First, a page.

Economic growth in Honduras to fall this year

The Minister of Finance sees problems ahead for the Honduras economy.

Friday, June 20, 2008


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Rebeca Santos said in an interview that the economic growth of more than six percent that Honduras enjoyed during the last two years cannot be maintained.
She said growth will more likely be in the range of five percent, and to help achieve that more modest goal the State is making a public investment of 12.6 billion lempiras (about 66.7 million dollars).

More on this topic

Panama's growth to be between 7% and 8%

July 2008

The consulting firms Indesa and Deloitte estimate that Panama's economy will grow by seven to eight percent this year.

This is slower than the 11.2 percent growth in 2007, with a pattern similar to that of the period 2004-2006.
Some international firms, like the Economist Intelligence Unit, are forecasting even higher growth and are predicting that Panama will again be the fastest-growing economy in Latin America this year.

Panama estimates that economy will grow 7.5% in 2009

November 2008

The Panamanian economy is likely to increase its growth slightly next year due to the international financial crisis, lower exports to the US and a slowdown in the real estate industry.

The Panama economy will grow 7.5% in 2009 down form the 9.5% estimated for this year, the minister of Economy and Finance, Hector Alexander said to Reuters.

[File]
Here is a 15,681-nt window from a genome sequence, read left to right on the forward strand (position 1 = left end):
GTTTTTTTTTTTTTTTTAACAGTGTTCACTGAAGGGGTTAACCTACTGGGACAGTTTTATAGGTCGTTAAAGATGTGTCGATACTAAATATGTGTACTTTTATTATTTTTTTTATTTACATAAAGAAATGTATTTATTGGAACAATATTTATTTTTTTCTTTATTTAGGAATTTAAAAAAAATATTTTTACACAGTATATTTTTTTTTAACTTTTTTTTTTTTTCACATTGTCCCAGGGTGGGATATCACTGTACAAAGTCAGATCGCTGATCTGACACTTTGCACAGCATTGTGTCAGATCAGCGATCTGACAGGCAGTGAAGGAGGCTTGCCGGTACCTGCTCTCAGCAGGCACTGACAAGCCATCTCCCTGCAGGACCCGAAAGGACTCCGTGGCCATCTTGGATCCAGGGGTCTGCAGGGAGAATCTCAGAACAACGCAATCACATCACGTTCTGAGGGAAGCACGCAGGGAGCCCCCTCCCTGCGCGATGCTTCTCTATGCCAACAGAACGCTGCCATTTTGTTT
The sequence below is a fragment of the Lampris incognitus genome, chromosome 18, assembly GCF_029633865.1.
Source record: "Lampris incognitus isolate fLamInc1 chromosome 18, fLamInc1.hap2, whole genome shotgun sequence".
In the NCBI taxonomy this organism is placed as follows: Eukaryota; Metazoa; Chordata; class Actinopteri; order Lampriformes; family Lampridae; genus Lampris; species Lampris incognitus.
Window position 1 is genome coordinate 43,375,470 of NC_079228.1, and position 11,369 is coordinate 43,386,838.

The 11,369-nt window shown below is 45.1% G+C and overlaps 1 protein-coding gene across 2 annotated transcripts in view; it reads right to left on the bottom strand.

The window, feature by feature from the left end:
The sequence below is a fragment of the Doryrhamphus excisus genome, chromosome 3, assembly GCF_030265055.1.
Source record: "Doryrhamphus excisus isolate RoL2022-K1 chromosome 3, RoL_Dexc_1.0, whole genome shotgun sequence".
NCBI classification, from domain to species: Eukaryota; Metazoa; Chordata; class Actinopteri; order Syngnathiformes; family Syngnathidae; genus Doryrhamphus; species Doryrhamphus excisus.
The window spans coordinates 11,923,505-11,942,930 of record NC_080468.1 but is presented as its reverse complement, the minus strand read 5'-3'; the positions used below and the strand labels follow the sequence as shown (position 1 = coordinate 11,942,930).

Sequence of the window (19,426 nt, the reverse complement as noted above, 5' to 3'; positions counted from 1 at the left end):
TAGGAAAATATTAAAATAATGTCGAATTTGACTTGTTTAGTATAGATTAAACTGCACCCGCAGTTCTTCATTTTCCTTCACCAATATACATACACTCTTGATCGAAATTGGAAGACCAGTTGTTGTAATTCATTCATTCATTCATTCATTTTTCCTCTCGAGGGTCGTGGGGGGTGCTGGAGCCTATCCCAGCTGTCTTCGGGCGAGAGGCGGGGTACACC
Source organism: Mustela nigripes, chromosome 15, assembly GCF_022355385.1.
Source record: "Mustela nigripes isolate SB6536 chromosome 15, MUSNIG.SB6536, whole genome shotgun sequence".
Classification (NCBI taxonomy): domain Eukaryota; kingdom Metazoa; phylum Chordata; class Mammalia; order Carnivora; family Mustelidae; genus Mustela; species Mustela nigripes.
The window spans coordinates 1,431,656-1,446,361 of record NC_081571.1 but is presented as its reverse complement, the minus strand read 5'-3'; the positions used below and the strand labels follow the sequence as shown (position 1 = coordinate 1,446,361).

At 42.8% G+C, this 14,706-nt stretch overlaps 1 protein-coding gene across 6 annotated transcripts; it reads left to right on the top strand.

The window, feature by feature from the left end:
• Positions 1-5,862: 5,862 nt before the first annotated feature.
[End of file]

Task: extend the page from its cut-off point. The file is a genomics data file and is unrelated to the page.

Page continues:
Panama: 7% Economic Growth in 2010

December 2010

Government officials estimate that the Panamanian economy closed 2010 with over 7% growth.

At a press conference by the Minister of Economy, Alberto Vallarino, the minister stated, "We have achieved a cumulative growth of seven percent which was our revised projection and if the trend of acceleration of the economy we've seen in the last four quarters continues (...) we can expect a higher growth for this fiscal year when final numbers are known in March."

Nobel Laureate in Economics, Stiglitz, praises Panama's economic results

August 2008

He recommended that the Government continue, in the short-term, to provide subsidies to the needy to help ease the effects of the world food crisis and the high price of oil.

"Not all countries can celebrate an increase in growth like you have. It's worth the while to continue working for better policies in future, starting with education and those sectors of the country that are humbler and more vulnerable, and to which a greater part of the resources should be directed," he highlighted, according to a press release from the Ministry of the Economy (MEF).

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